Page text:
In recent years and in light of Fashion Revolution, we have seen a surge in ethical brands demonstrating how restored dignity and income builds thriving economies. For such an impact to spread further, we should look at Prophet Muhammad (PBUH)’s personal examples in business dealings – he always prioritised justice, ethics and community enrichment. Not only charity, but the way of the early Muslims was also to always focus their pooled resources on a greater achievement beyond financial enrichment. Muslims have a moral responsibility to set the bar high for ethical business standards; exploiting people, using divisive techniques to save costs and to degrade workers is the complete opposite of what Islamic business represents. While we have chased representation in major fashion campaigns, Hoda Katebi states on her blog, JooJooAzad, “There is little value in using visibly Muslim models if you are going to be killing and exploiting – directly or indirectly — their families back home.” There are many like Katebi who have channelled their frustration and are providing consumers with alternatives.
Tackling poverty starts by vocalising our concerns and utilising our spending power wisely — if we want to solve this problem, we need to become more conscious about what brands we endorse. Initiatives like Blue Tin Production, started by Katebi, a sewing co-operative run by refugee and immigrant women, is designed to creatively address the fashion industry’s heavy reliance on sweatshops across which has normalised violence and exploitation of (primarily Muslim women) garment workers to create clothes and a need for immigrants and refugee women to find well-paid, women-centered, non-patronizing work. Qima Coffee, founded by Faris Sheibani, are re-introducing one of the rarest and finest speciality coffees to the world. In doing so, they aim to restore Yemen to its former glory as a globally renowned source of exquisite coffee. Working in direct partnership with smallholder farmers across central and northern Yemen, they are creating an equitable trade in cultivating and hand-harvesting speciality coffee sourced from some of Yemen’s highest altitudes. Sheibani says, “today, Yemen is going through one of its most dire and desperate times in history.” He believes that “the revival of the coffee industry is a glimmering light that can pave the path to the country’s gradual recovery.”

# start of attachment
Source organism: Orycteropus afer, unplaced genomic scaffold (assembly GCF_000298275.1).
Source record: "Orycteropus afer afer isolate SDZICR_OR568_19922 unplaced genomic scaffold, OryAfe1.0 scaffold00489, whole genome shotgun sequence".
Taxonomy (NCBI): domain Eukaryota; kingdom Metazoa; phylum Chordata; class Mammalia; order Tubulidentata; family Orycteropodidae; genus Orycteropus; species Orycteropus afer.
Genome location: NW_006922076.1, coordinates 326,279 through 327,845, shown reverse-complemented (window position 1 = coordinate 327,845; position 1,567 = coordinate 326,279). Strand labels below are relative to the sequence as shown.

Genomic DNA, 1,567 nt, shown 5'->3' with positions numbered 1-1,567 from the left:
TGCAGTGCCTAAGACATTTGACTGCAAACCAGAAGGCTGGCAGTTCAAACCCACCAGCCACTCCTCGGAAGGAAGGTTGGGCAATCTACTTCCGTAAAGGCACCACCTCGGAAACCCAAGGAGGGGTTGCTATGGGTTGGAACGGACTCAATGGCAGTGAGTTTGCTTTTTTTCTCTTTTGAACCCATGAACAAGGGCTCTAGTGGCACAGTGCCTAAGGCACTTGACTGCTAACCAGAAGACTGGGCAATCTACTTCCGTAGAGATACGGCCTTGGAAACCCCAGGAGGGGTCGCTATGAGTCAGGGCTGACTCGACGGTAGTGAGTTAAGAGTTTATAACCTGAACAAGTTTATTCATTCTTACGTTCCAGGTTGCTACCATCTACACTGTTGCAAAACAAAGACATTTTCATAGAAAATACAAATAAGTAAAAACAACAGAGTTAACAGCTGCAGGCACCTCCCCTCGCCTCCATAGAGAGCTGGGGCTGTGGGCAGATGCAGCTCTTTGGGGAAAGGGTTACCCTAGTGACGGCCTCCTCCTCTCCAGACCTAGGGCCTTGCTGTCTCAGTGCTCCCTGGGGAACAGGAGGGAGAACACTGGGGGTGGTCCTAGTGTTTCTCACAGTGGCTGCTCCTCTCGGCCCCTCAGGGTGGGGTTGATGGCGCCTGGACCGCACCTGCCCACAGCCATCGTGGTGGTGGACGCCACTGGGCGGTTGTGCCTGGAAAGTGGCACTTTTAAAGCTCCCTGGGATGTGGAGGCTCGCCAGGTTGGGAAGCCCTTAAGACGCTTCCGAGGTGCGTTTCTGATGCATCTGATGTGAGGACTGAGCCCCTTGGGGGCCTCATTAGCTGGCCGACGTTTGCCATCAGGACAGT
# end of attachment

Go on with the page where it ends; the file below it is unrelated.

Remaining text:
Another example is NaTakallam, – “We Speak” in Arabic – a social enterprise connecting displaced persons with language learners worldwide for online practice. Individuals fleeing conflict face tremendous work restrictions and language barriers in their host countries. NaTakallam provides opportunities for refugees to gain livelihoods as conversation partners and language tutors. Since starting in 2015, NaTakallam has paired almost 130 displaced persons and over 4,500 individuals. Displaced people have self-generated over $500,000 through their work with NaTakallam.
These entrepreneurs are serving an expanding market of consumers that are increasingly recognising the need for ethical solutions. Surveys have shown that 89% millennials are likely to switch between brands and support ones that promote conscious spending – issues such as equal pay, environmentally conscious manufacturing processes, human trafficking are at the forefront of their minds when making buying decisions.
More and more businesses are lowering their carbon footprint and building human-facing policies that provide living wage opportunities to increase financial independence for the poor. This market will carry on to swell if consumers continue to vote with their wallets. The poorest in society should be able to trust that the system will not forget them and consumers have the power to build a world of financial equality and economic prosperity for all.
This article was first published on amaliah.com.